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Festival International de Jazz de Montréal 2017: July 3-4

Mark Sullivan By

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They demonstrated this by opening with two of their originals. "Blues For Charlie" was written for Charlie Haden by Joshua Redman. Redman begin it playing solo, joined by Colley's bass, then the rest of the band. Clearly a blues, but treated very freely. Until it was back-announced Scott Colley's "New You" had me convinced it was an Ornette Coleman tune I couldn't quite place. It had a characteristic start-and-stop theme, and inspired a wonderfully frantic sax/cornet duet break near the end. Redman spoke about his long history with the festival, and the recent Canadian sesquicentennial, along with U.S. Independence Day. Like Danilo Pérez he could not resist making reference to current U.S. politics, which seem to make an event like this festival increasingly unlikely in the U.S. The next selection came from the original band's book: Don Cherry's "Guinea," originally recorded on Old and New Dreams (ECM, 1979). It was fittingly introduced by unaccompanied cornet, the band joining in for the jubilant world music-inspired theme. An altogether joyous performance. They continued with another old selection, Dewey Redman's "Walls-Bridges" (Redman joked that it was OK to applaud the bridges, but not the walls).

Scott Colley's new piece "Haze and Aspirations" featured his beautiful unaccompanied opening. The band concluded the set with two Joshua Redman compositions: "It's Not The Same" and "Unanimity." They left the stage, but the audience would not be denied. For an encore they played Charlie Haden's "Song for Ché" ( a classic from the first Liberation Music Orchestra album), which led into the first and only Ornette Coleman composition: "Ramblin'" from Change of the Century (Atlantic, 1960). A fitting end to a marvelous performance. This band's interaction is a marvel to hear. They truly have the spirit of the Old and New Dreams quartet: all the freedom, and all the joy.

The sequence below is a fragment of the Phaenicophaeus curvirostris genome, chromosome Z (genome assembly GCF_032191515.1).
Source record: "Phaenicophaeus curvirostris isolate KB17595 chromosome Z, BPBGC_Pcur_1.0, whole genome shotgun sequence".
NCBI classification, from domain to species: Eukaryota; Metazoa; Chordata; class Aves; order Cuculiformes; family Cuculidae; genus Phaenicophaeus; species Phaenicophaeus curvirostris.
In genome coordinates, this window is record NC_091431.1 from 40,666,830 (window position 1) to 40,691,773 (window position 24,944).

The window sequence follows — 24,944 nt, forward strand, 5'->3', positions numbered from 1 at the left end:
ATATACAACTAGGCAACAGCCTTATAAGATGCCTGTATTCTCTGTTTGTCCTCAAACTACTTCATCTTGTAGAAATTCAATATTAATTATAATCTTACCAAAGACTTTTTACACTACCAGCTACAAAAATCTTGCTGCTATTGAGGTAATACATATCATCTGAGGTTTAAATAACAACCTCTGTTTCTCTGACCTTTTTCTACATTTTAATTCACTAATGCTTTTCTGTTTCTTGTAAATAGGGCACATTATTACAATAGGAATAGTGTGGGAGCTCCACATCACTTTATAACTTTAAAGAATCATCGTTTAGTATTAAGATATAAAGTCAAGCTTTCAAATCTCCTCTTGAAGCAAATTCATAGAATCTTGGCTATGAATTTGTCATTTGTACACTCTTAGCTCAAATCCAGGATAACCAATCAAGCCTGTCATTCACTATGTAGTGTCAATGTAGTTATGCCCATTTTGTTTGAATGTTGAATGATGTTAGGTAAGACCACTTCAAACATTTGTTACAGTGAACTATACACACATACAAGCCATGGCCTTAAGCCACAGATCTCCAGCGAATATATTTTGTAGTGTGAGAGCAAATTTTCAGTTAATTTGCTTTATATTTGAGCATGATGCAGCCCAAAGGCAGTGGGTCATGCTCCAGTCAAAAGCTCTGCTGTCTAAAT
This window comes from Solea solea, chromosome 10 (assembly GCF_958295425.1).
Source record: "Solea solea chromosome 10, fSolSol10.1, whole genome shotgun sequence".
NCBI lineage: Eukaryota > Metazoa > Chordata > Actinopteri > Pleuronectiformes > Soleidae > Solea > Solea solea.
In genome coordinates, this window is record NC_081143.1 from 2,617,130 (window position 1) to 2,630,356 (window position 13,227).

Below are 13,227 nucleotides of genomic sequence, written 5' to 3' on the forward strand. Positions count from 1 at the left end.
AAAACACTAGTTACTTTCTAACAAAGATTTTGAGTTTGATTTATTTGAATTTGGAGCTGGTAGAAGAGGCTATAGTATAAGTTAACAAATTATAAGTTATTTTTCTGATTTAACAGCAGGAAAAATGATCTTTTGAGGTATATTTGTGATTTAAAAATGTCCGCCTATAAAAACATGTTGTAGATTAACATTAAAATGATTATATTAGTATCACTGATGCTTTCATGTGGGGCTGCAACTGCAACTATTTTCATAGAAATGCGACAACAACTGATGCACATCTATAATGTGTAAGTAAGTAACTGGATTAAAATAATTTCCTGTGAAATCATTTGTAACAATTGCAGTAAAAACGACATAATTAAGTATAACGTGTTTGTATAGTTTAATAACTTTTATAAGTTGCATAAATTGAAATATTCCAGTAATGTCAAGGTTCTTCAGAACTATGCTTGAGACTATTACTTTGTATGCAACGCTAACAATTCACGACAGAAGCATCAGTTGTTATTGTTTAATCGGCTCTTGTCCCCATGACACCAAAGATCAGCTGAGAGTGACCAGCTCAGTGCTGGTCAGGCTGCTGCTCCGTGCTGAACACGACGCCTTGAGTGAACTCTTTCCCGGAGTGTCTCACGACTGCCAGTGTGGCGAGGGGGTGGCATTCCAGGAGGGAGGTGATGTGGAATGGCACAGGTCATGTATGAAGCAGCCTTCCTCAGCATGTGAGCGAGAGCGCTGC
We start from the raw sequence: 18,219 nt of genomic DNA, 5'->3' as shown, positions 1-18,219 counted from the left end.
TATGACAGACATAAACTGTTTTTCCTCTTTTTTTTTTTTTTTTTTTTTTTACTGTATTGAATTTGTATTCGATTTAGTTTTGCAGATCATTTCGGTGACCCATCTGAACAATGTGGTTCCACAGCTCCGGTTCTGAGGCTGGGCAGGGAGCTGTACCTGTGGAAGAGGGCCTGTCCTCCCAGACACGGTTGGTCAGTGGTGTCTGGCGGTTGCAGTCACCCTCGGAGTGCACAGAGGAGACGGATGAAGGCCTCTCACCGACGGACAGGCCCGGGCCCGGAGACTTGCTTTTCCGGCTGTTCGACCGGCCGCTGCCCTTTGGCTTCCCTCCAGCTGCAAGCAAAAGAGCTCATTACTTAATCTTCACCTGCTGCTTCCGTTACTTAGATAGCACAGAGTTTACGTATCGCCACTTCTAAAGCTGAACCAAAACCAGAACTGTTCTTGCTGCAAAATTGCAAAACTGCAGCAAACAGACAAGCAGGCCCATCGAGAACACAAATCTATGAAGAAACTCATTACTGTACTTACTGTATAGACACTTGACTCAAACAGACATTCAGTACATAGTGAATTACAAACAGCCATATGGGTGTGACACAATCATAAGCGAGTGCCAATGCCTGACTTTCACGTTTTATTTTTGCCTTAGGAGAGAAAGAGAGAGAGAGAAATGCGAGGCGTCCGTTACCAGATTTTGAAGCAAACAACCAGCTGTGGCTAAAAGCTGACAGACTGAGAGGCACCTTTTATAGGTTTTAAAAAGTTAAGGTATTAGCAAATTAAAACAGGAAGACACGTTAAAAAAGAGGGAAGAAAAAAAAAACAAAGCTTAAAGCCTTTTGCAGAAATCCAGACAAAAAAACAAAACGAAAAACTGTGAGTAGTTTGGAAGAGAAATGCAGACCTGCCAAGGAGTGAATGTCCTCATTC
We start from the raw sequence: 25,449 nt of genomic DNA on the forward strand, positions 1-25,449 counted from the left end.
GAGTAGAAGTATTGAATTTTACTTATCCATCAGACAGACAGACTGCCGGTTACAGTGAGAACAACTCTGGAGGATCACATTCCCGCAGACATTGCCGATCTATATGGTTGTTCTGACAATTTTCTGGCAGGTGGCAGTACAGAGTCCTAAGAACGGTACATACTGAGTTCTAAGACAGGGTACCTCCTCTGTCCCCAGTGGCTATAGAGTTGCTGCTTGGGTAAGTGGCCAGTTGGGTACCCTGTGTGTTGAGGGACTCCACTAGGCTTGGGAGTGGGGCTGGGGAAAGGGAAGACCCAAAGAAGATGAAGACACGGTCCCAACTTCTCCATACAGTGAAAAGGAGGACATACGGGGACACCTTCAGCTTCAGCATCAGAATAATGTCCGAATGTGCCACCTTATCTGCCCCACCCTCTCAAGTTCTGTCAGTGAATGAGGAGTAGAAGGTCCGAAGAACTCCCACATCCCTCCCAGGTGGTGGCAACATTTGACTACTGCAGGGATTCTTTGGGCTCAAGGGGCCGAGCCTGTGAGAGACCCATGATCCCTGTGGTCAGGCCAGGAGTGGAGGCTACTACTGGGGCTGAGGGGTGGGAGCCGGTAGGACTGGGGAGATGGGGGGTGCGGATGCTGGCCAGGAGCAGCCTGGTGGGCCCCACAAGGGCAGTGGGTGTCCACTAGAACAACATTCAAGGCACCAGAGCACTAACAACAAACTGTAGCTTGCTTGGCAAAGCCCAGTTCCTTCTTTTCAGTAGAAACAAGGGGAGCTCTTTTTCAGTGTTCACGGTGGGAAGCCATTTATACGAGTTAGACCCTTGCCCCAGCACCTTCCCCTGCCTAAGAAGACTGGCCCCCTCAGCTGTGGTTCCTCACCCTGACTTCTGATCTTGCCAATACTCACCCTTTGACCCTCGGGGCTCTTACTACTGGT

The Neil Cowley Trio

Britain's Neil Cowley Trio had the late "Jazz dans la nuit" slot at Gesù. With a primary instrumentation of acoustic piano, double bass and drums, they look like a conventional jazz piano trio. But they are not called "post-jazz" for nothing, because what you see is definitely not what you get. They frequently integrate electronics into the sound, and even when they're not, their minimalist rhythm patterns have a rock feel. Think of a gentler version of Nik Bärtsch: music based on pattern repetition.

The first two tunes both had pre-programmed electronics opening; rhythmic in one case, atmospheric in the other. At one point bassist Rex Horan switched to synthesizer bass, giving a more powerful sound than double bass—he then stayed on keyboards for the end of the piece, for a full electronic-acoustic hybrid. The third piece began with contrapuntal piano lines, eventually building to an ostinato which drummer Evan Jenkins played an exciting solo over. Cowley has a hilarious deadpan announcing style. In addition to a good deal of self-deprecation, he mentioned that most of the group's set was from the recently released album Spacebound Apes. His piano playing was finally spotlighted with a short, unaccompanied spot with a hymn-like sound, a marked contrast to the frequent driving rhythms. Later in the set he did actually play a couple of brief piano solos with a jazz feel: but still no walking bass, and no bebop in sight.

Photo Credit: Benoit Rousseau


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